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If you are interested in undertaking a major home improvement project, applying for planning permission is not something which you can afford to ignore! Planning permission is usually required for creating any new dwellings, whether  scratch or via subdivision or conversion. It can also be necessary for projects which alter the external appearance of a property.

Some people view the application process as overly complicated; while this can sometimes be the case, it is still worth doing it right! While you can make as many planning applications as you like, every single one will still cost money. It should also go without saying that trying to get around planning law very rarely ends well. Not only could you receive substantial fines for doing work without proper permission, but you could also be ordered to undo everything at your own expense.

One of the best things you can do to help with your application is to speak with a local planning consultant. They should be familiar with local planning laws and will also be able to assess your plans to let you know just how feasible they are. It can also be useful to have plans for your project drawn by up an experienced local architectural designer.

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Applying for planning permission

As we mentioned previously, if you want to apply for planning permission then it is worth taking your time and doing everything the right way. One reason why is the costs involved: while you can make as many applications as you want for the same piece of land, doing so will not be free. You can also be required to pay fees for the discharge of ‘planning conditions’, which will need to be met before your approved work can begin.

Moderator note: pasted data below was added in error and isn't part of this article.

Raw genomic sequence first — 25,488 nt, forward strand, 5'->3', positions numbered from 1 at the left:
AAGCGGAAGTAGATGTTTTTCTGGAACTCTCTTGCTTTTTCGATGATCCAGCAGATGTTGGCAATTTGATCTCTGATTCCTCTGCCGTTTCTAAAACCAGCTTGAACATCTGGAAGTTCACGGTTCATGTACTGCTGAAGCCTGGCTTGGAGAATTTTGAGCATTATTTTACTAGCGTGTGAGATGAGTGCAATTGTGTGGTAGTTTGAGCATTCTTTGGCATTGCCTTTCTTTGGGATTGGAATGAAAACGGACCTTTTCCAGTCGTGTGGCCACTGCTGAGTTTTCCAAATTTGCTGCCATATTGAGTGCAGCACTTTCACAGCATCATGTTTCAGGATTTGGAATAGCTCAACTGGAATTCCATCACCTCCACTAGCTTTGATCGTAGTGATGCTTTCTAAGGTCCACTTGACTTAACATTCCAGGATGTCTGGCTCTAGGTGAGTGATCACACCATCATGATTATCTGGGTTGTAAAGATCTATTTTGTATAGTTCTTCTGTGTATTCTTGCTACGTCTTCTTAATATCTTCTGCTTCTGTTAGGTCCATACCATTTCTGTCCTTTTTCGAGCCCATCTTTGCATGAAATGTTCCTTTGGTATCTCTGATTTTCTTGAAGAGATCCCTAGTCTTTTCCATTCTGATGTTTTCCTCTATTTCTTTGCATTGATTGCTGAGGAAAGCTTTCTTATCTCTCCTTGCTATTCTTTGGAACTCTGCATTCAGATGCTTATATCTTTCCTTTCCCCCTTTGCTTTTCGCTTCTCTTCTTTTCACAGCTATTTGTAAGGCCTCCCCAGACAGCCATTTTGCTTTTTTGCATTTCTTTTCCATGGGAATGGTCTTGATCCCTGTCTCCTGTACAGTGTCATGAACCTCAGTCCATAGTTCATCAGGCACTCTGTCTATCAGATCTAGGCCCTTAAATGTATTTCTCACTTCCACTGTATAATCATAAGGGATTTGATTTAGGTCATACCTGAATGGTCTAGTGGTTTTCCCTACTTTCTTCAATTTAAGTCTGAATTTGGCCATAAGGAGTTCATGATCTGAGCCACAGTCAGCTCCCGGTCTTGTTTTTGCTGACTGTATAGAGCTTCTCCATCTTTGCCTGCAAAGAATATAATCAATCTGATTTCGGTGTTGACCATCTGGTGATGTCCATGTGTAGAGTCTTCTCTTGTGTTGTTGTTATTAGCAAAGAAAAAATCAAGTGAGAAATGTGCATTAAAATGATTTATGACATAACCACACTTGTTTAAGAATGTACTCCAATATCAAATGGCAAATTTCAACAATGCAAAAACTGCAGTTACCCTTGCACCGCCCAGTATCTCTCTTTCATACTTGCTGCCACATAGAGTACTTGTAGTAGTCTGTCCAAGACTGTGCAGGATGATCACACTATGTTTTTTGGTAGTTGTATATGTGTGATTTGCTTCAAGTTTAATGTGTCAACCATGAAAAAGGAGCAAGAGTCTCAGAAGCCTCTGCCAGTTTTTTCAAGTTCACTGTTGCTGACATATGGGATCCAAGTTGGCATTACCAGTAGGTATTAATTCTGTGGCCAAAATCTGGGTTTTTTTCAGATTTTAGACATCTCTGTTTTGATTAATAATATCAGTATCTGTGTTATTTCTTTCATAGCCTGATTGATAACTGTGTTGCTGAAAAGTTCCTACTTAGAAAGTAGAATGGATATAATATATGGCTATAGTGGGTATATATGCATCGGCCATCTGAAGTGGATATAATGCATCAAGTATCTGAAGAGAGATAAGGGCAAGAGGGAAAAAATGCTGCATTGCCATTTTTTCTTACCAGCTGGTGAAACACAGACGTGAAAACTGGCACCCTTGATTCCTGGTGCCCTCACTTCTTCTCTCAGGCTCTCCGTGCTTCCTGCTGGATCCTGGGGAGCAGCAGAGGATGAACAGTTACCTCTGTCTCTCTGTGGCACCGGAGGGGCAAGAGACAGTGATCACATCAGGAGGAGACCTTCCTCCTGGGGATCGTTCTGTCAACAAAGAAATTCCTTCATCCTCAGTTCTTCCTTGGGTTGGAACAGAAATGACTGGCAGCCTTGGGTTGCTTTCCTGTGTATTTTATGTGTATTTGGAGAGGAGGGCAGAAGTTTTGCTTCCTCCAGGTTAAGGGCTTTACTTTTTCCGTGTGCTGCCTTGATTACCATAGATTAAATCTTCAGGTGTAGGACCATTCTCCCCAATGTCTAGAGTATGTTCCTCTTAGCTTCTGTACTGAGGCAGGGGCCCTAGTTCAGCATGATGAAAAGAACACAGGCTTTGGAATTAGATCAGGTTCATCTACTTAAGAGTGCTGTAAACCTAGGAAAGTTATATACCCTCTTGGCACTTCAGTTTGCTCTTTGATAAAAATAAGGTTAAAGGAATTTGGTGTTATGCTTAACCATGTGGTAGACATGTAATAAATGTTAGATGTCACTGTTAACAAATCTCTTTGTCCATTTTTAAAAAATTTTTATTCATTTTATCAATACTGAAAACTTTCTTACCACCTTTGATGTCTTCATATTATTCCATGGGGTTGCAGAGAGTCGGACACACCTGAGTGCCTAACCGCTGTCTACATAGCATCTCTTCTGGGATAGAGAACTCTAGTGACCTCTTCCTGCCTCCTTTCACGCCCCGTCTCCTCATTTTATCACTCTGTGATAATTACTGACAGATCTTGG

The second reason is the amount of detail required for a successful application. It is not just a matter of filling out a single form online!

A proper application must be submitted with:

  • Five copies of application forms
  • Signed ownership certificate
  • Site plan
  • Block plan
  • Elevations of existing and proposed sites
  • Design and access statement
  • Appropriate fee

What happens after applying for planning permission?

After you have made your application, your local planning department will check to make sure that you have included all of the necessary documents, along with the fee. After this, it should take between 10 and 12 weeks for your application to be considered.

At this point, several ‘material considerations’ will be taken into account. This simply refers to how your proposed work could impact surrounding properties and amenities, as well as the physical details of the work itself.

‘Material considerations’ include:

  • Noise
  • Impact on listed building and Conservation Area
  • Layout and density of building
  • Design, appearance and materials
  • Government policy
  • Disabled access
  • Proposals in the development plan
  • Previous planning decisions
  • Nature conservation
  • Overlooking/loss of privacy
  • Loss of light or overshadowing
  • Parking
  • Highway safety
  • Traffic

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Your Local Planning Authority (LPA) will also contact the local Highways department regarding your application, along with the Environmental Agency if required.